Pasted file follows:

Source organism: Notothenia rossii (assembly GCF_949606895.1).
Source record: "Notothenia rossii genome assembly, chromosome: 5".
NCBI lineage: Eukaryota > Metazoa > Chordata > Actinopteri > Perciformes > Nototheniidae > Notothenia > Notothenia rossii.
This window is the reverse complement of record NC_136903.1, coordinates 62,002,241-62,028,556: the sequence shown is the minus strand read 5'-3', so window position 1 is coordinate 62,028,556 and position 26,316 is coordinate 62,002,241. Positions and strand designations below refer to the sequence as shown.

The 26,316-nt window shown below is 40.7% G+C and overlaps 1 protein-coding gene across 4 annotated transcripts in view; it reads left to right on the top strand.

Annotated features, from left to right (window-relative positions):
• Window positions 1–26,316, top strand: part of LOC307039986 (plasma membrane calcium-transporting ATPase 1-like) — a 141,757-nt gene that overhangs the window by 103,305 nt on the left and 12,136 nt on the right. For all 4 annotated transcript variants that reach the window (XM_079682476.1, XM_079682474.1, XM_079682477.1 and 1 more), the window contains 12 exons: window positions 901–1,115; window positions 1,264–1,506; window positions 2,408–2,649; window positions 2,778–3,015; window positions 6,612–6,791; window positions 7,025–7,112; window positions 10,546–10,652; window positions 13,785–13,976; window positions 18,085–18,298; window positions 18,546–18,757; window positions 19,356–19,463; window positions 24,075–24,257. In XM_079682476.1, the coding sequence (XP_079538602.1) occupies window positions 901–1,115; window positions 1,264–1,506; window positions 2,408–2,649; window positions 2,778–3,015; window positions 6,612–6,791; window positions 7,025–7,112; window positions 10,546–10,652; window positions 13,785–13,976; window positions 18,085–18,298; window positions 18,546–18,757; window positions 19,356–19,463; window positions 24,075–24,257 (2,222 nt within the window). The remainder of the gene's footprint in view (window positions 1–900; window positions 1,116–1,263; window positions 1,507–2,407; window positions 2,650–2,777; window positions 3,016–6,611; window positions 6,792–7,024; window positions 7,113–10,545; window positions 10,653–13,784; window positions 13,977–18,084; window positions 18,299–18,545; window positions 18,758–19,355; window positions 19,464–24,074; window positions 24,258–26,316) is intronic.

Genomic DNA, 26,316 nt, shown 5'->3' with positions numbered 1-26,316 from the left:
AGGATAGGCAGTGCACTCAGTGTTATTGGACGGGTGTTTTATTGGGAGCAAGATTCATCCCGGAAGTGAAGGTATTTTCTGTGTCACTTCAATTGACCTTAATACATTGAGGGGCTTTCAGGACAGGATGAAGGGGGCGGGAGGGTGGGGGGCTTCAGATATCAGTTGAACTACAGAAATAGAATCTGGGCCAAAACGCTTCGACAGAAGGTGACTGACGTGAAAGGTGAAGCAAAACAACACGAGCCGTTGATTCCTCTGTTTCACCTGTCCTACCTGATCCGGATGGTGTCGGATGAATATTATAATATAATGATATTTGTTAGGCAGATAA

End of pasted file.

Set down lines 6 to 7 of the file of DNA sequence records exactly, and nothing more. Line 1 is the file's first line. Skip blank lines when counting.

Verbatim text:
Annotated features, from left to right (window-relative positions):
• Window positions 1–26,316, top strand: part of LOC307039986 (plasma membrane calcium-transporting ATPase 1-like) — a 141,757-nt gene that overhangs the window by 103,305 nt on the left and 12,136 nt on the right. For all 4 annotated transcript variants that reach the window (XM_079682476.1, XM_079682474.1, XM_079682477.1 and 1 more), the window contains 12 exons: window positions 901–1,115; window positions 1,264–1,506; window positions 2,408–2,649; window positions 2,778–3,015; window positions 6,612–6,791; window positions 7,025–7,112; window positions 10,546–10,652; window positions 13,785–13,976; window positions 18,085–18,298; window positions 18,546–18,757; window positions 19,356–19,463; window positions 24,075–24,257. In XM_079682476.1, the coding sequence (XP_079538602.1) occupies window positions 901–1,115; window positions 1,264–1,506; window positions 2,408–2,649; window positions 2,778–3,015; window positions 6,612–6,791; window positions 7,025–7,112; window positions 10,546–10,652; window positions 13,785–13,976; window positions 18,085–18,298; window positions 18,546–18,757; window positions 19,356–19,463; window positions 24,075–24,257 (2,222 nt within the window). The remainder of the gene's footprint in view (window positions 1–900; window positions 1,116–1,263; window positions 1,507–2,407; window positions 2,650–2,777; window positions 3,016–6,611; window positions 6,792–7,024; window positions 7,113–10,545; window positions 10,653–13,784; window positions 13,977–18,084; window positions 18,299–18,545; window positions 18,758–19,355; window positions 19,464–24,074; window positions 24,258–26,316) is intronic.